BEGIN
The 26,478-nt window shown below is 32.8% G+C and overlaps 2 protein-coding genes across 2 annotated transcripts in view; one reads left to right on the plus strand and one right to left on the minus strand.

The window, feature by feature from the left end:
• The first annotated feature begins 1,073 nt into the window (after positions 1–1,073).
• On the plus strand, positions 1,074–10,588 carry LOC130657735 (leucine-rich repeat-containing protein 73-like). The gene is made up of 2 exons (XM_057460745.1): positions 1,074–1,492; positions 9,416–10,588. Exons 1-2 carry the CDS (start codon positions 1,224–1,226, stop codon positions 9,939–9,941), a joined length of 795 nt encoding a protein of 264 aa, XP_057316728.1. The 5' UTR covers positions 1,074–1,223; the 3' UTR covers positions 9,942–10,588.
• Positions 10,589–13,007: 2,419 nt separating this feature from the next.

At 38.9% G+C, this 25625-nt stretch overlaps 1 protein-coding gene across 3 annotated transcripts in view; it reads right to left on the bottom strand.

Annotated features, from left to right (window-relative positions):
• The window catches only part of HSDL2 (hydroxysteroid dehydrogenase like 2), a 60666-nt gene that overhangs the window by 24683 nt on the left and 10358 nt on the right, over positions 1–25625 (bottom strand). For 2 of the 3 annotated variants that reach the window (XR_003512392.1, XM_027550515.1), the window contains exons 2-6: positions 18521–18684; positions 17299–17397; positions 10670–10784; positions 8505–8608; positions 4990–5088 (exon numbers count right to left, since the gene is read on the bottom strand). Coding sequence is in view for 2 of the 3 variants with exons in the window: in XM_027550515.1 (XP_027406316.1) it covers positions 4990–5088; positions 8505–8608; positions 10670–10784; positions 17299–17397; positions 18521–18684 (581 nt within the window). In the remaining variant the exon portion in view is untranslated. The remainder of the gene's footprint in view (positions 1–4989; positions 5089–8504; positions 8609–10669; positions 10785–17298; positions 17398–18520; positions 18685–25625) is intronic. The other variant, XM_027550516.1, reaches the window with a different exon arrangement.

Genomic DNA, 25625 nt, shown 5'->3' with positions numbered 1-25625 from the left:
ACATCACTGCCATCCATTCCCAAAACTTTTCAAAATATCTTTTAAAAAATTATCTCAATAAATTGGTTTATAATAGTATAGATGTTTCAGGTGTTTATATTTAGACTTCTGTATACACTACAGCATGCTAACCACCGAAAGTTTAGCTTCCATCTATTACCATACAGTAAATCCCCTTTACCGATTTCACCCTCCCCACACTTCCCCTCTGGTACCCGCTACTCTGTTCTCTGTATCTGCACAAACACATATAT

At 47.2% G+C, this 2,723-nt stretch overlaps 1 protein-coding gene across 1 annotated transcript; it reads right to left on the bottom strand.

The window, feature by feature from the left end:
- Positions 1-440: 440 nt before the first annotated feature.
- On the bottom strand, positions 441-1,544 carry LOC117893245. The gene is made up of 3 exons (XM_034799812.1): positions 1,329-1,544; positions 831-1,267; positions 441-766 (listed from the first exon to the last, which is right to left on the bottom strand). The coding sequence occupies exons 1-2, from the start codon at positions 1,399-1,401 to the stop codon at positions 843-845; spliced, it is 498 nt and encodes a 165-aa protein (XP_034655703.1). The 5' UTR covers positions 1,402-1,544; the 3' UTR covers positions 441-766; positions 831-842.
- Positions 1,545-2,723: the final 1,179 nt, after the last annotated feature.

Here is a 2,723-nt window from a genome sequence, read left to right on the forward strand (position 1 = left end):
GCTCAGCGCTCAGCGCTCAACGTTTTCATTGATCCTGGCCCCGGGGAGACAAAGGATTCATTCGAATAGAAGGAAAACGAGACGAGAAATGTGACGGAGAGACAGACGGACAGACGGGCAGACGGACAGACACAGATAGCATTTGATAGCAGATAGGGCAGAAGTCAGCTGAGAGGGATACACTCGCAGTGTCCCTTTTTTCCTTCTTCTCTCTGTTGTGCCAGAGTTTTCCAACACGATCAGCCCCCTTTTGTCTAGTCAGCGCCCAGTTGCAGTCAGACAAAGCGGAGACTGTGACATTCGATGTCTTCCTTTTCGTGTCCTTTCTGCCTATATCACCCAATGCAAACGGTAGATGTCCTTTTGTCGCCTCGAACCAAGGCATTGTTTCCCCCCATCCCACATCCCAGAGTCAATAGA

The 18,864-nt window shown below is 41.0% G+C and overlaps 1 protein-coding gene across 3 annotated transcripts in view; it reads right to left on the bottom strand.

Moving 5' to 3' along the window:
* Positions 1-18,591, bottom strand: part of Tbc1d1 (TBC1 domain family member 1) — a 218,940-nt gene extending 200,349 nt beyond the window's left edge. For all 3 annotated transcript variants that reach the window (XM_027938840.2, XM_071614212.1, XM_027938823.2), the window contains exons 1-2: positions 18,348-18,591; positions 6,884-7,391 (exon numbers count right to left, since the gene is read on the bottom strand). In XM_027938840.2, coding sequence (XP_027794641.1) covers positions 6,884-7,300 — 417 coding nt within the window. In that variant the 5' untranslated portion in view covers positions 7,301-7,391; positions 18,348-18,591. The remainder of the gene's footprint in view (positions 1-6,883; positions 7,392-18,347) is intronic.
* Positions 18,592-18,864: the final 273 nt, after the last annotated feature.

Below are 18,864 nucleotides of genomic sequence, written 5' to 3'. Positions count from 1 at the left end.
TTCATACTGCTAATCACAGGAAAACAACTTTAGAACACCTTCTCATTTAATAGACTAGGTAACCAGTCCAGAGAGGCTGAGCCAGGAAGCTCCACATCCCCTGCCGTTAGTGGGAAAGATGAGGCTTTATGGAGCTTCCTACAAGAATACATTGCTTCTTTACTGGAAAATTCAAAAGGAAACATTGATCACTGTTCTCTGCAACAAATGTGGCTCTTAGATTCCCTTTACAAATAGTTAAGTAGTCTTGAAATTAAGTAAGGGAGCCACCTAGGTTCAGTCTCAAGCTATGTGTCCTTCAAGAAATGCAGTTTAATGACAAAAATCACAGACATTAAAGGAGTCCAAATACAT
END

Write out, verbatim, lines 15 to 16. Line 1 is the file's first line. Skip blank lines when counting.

- Positions 1,545-2,723: the final 1,179 nt, after the last annotated feature.

Here is a 2,723-nt window from a genome sequence, read left to right on the forward strand (position 1 = left end):